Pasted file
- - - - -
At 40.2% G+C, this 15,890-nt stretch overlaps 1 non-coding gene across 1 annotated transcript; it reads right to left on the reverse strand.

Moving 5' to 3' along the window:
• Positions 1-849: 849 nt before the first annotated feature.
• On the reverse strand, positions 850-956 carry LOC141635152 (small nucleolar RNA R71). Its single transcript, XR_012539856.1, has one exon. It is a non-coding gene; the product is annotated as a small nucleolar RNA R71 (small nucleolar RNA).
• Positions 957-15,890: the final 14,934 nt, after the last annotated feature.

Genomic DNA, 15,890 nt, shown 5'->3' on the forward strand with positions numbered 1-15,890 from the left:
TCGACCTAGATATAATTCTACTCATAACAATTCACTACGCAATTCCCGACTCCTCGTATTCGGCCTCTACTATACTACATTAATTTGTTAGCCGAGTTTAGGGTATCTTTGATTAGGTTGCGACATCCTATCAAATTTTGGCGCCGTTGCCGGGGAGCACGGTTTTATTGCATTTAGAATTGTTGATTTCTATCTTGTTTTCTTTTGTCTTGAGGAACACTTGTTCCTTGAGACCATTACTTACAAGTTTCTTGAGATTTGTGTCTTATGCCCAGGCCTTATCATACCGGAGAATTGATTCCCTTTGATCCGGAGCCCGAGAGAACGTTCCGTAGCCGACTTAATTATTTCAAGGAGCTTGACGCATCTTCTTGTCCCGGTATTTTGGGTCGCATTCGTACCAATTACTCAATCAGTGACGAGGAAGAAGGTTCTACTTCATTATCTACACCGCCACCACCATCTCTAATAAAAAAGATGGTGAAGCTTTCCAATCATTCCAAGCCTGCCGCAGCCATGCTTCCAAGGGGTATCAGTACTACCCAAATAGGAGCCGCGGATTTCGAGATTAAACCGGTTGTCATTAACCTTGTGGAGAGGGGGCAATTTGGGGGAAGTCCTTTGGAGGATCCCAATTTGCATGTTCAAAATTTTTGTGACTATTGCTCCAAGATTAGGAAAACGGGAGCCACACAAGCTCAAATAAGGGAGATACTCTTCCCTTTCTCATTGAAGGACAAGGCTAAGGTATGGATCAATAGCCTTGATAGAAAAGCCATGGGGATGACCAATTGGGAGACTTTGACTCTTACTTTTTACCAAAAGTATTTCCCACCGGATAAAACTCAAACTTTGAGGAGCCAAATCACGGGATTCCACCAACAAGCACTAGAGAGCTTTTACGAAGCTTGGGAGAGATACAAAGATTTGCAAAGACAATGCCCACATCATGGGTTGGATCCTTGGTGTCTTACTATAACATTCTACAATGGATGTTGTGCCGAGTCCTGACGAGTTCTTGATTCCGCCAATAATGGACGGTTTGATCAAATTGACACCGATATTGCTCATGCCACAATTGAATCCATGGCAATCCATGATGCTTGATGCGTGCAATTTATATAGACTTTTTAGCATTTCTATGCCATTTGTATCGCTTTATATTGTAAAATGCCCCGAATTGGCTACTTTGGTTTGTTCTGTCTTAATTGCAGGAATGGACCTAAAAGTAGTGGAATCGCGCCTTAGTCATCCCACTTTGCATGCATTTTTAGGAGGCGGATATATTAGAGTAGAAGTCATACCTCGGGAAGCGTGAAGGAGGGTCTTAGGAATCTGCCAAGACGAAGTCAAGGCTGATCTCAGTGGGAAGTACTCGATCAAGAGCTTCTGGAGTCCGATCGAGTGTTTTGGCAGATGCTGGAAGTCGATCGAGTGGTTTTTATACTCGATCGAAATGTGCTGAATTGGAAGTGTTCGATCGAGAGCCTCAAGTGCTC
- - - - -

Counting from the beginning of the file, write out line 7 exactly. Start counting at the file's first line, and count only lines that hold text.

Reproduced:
TCGACCTAGATATAATTCTACTCATAACAATTCACTACGCAATTCCCGACTCCTCGTATTCGGCCTCTACTATACTACATTAATTTGTTAGCCGAGTTTAGGGTATCTTTGATTAGGTTGCGACATCCTATCAAATTTTGGCGCCGTTGCCGGGGAGCACGGTTTTATTGCATTTAGAATTGTTGATTTCTATCTTGTTTTCTTTTGTCTTGAGGAACACTTGTTCCTTGAGACCATTACTTACAAGTTTCTTGAGATTTGTGTCTTATGCCCAGGCCTTATCATACCGGAGAATTGATTCCCTTTGATCCGGAGCCCGAGAGAACGTTCCGTAGCCGACTTAATTATTTCAAGGAGCTTGACGCATCTTCTTGTCCCGGTATTTTGGGTCGCATTCGTACCAATTACTCAATCAGTGACGAGGAAGAAGGTTCTACTTCATTATCTACACCGCCACCACCATCTCTAATAAAAAAGATGGTGAAGCTTTCCAATCATTCCAAGCCTGCCGCAGCCATGCTTCCAAGGGGTATCAGTACTACCCAAATAGGAGCCGCGGATTTCGAGATTAAACCGGTTGTCATTAACCTTGTGGAGAGGGGGCAATTTGGGGGAAGTCCTTTGGAGGATCCCAATTTGCATGTTCAAAATTTTTGTGACTATTGCTCCAAGATTAGGAAAACGGGAGCCACACAAGCTCAAATAAGGGAGATACTCTTCCCTTTCTCATTGAAGGACAAGGCTAAGGTATGGATCAATAGCCTTGATAGAAAAGCCATGGGGATGACCAATTGGGAGACTTTGACTCTTACTTTTTACCAAAAGTATTTCCCACCGGATAAAACTCAAACTTTGAGGAGCCAAATCACGGGATTCCACCAACAAGCACTAGAGAGCTTTTACGAAGCTTGGGAGAGATACAAAGATTTGCAAAGACAATGCCCACATCATGGGTTGGATCCTTGGTGTCTTACTATAACATTCTACAATGGATGTTGTGCCGAGTCCTGACGAGTTCTTGATTCCGCCAATAATGGACGGTTTGATCAAATTGACACCGATATTGCTCATGCCACAATTGAATCCATGGCAATCCATGATGCTTGATGCGTGCAATTTATATAGACTTTTTAGCATTTCTATGCCATTTGTATCGCTTTATATTGTAAAATGCCCCGAATTGGCTACTTTGGTTTGTTCTGTCTTAATTGCAGGAATGGACCTAAAAGTAGTGGAATCGCGCCTTAGTCATCCCACTTTGCATGCATTTTTAGGAGGCGGATATATTAGAGTAGAAGTCATACCTCGGGAAGCGTGAAGGAGGGTCTTAGGAATCTGCCAAGACGAAGTCAAGGCTGATCTCAGTGGGAAGTACTCGATCAAGAGCTTCTGGAGTCCGATCGAGTGTTTTGGCAGATGCTGGAAGTCGATCGAGTGGTTTTTATACTCGATCGAAATGTGCTGAATTGGAAGTGTTCGATCGAGAGCCTCAAGTGCTC